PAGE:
Lots of articles have recently come out about
food shortages, riots, and rapidly climbing prices. Last August the
Federal Reserve and European Central Bank started lowering interest
rates, pouring liquidity into the world marketplaces, and trading
prized treasuries for near-worthless debt. Food riots and central bank
maneuvers are more closely linked than you might suspect.
Here’s a selection of recent headlines about
world food shortages, prices spikes, and hoarding that I’ve been
gathering for a couple of months.
I want you to think very carefully about how rapidly this food
situation began and morphed into a situation where nations began
hoarding food. I want you to consider this because I have the same
concern about oil. That is, once a slight shortage is openly felt in
the marketplace, the time between normal trading of goods and hoarding
can be a matter of days, if not hours.
Below, in the registered section, I will draw the connections and
make the case that all of this began on August 16th, 2007 with the
Fed’s move to cut the discount window interest rate. Meanwhile, Wall
Street parties on.
(April 4, 2008) SHANGHAI — A spike in the
price of rice and other food staples is triggering consumer panic,
including food riots in Yemen and Morocco, and hoarding in Hong Kong.
Governments around the world have taken radical measures in recent
weeks to control their countries’ supplies of rice. Egypt last week
said it would ban all rice exports for six months. Cambodia has stopped
all private-sector exports of rice, and India and Vietnam also have
(April 9, 2008) “We have seen riots around the
world and there’s risk that these will spread because of rising prices
in countries where 50-60 percent of incomes go to food,” Jacques
Diouf, the director general of the United Nations Food and Agriculture
Organization, said in India today.
Record high grain prices have led to strikes in Argentina, riots in
Cameroon, Burkina Faso, Morocco and the Ivory Coast. The World Bank
says 33 countries from Mexico to Yemen may face social unrest because
of spiraling food and energy costs.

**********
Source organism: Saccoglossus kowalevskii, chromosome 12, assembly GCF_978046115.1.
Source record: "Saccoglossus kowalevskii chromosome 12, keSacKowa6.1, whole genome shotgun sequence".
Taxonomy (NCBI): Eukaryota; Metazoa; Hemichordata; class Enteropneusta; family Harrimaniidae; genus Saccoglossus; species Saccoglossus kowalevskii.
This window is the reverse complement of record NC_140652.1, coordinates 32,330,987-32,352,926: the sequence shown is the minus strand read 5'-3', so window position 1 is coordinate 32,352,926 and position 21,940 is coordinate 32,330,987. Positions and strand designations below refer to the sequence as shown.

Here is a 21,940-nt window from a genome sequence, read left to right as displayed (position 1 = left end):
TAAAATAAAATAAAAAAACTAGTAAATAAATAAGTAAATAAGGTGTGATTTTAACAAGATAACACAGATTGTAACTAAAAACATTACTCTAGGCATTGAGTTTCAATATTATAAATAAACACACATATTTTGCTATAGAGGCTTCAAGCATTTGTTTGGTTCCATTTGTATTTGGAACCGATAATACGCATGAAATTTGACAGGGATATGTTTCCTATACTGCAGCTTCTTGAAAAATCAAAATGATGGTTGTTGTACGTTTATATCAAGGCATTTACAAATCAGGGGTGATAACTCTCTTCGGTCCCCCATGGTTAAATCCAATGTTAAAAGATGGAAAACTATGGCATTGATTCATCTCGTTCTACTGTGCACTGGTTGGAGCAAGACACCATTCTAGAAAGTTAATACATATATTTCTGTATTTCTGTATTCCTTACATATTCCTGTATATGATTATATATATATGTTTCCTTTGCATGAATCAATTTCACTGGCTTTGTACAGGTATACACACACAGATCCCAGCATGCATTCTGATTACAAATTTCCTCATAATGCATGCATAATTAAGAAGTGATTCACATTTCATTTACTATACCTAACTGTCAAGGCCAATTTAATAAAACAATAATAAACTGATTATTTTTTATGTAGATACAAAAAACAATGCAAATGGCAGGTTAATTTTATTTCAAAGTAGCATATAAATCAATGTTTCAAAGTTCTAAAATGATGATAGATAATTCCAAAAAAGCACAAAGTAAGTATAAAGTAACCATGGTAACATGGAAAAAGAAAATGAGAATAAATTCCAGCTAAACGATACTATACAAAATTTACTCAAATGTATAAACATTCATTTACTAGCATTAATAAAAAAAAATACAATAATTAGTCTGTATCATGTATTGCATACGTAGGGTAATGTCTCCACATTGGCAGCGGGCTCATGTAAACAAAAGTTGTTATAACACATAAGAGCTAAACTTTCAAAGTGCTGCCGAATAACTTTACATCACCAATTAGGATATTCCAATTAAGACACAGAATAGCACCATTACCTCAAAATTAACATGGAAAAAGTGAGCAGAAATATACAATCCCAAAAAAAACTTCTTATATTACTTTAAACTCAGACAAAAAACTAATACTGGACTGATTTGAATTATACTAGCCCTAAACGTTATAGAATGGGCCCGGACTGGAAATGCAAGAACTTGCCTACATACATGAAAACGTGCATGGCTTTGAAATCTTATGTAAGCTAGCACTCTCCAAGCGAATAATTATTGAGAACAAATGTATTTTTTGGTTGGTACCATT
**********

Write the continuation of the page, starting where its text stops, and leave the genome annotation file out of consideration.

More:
(March 1, 2008) Food prices, though, reflect more
than just increased demand. Rising prices for other commodities can
have a compounding effect on food. Higher energy prices, for example,
add to production and shipping costs.
That, in turn, can have grave implications for world health. For
example, the U.N. found that the cost of food imported by the world’s
neediest countries last year rose by 24 percent, to $107 billion,
raising questions about nutrition.
(February 26, 2008)Panic over commodity shortages
continues to emerge as the dominant factor in the global markets, with
both end user and speculative buyers of corn, soybean, cotton, rice and
a host of other commodities taking note of what’s happening in the
The net result has been declining stocks at the same time that expanding global wealth has demanded more raw commodities.
The net result on Monday was new all-time record high prices for corn, soybeans and wheat on the same day.
Sentiment in the marketplace is changing from, ‘buying
just-in-time’ to one of, ‘buy what you need at any price’ and then to
‘buy even more to restock the shelves’.
In other words, there’s evidence to suggest that we’re beginning to enter the hoarding phase of the inflationary cycle.
(February 21, 2008) LONDON The global market for cereals looks well placed to withstand a U.S.
recession, its resistance bolstered by climate change and new dietary tastes in rapidly developing economies.
Declining water tables and unpredictable weather in major
production areas have hit crops, and much arable land has been diverted
to producing biofuels. Meanwhile, consumers in emerging markets like
China are eating more meat as they become wealthier, driving demand for
These factors are not likely to go away soon, even as general economic conditions worsen.
"It is mostly driven by world population growth, which is about 75
million people per year, and also by the more protein-rich nutrition
trend in Asia," said Jochen Hitzfeld, a commodities strategist at
Unicredit in Munich. He predicts a 50 percent rise in wheat, with
prices to average $15 a bushel in 2009.
The trend, in fact, is not a new one. In seven of the past eight
years, demand for wheat has been greater than supply, according to
Unicredit, though so far that demand has been met by drawing down
The poor of the world are getting increasingly priced out of their
daily bread. Literally. For many, this is a true disaster, and the
wealthy nations are largely to blame.
Not because we are consuming any more than we used to, but because
our central banks were scared by what they thought might happen if the
big banks of the world were allowed to take their lumps for making
their ill-advised gambles on the housing market.
There are three dates I want you to remember as you view the charts
below. August 16th, the date of the first Fed rate cut (to the
‘discount window’), and January 22 & 30, two sets of cuts to the
Federal Funds rates of 75 and 50 basis points, respectively.
Now, let’s look at some charts. To help you out, I’ve circled those dates for you.
This first chart is of ALL commodities. That’s oil, grains, metals,
and fibers. The second chart is wheat, while the third is rice. As you
look at them, notice what happened after each set of rate cuts.
I see a very clear and immediate connection between the rate cuts and
the explosion in commodity prices. Of course, this should not have been
a surprise to anybody at the Federal Reserve, since hot commodity
prices and easy money have a long relationship with each other.